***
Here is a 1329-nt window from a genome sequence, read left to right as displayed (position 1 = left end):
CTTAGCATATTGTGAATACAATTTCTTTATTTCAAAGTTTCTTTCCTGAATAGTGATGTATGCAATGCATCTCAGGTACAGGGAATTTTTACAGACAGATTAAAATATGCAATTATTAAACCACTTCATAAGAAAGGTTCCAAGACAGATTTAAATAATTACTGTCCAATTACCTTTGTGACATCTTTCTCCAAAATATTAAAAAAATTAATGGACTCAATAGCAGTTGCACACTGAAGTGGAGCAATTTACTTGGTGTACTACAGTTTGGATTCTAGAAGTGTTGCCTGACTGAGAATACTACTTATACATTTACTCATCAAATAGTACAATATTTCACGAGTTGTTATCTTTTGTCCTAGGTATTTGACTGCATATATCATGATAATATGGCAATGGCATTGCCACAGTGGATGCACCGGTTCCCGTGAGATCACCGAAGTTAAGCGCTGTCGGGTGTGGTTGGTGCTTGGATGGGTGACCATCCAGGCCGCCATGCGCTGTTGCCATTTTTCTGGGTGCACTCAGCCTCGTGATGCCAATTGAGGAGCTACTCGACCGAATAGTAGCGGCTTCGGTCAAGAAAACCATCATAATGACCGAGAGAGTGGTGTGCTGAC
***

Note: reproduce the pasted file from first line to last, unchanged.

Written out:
Here is a 1329-nt window from a genome sequence, read left to right as displayed (position 1 = left end):
CTTAGCATATTGTGAATACAATTTCTTTATTTCAAAGTTTCTTTCCTGAATAGTGATGTATGCAATGCATCTCAGGTACAGGGAATTTTTACAGACAGATTAAAATATGCAATTATTAAACCACTTCATAAGAAAGGTTCCAAGACAGATTTAAATAATTACTGTCCAATTACCTTTGTGACATCTTTCTCCAAAATATTAAAAAAATTAATGGACTCAATAGCAGTTGCACACTGAAGTGGAGCAATTTACTTGGTGTACTACAGTTTGGATTCTAGAAGTGTTGCCTGACTGAGAATACTACTTATACATTTACTCATCAAATAGTACAATATTTCACGAGTTGTTATCTTTTGTCCTAGGTATTTGACTGCATATATCATGATAATATGGCAATGGCATTGCCACAGTGGATGCACCGGTTCCCGTGAGATCACCGAAGTTAAGCGCTGTCGGGTGTGGTTGGTGCTTGGATGGGTGACCATCCAGGCCGCCATGCGCTGTTGCCATTTTTCTGGGTGCACTCAGCCTCGTGATGCCAATTGAGGAGCTACTCGACCGAATAGTAGCGGCTTCGGTCAAGAAAACCATCATAATGACCGAGAGAGTGGTGTGCTGAC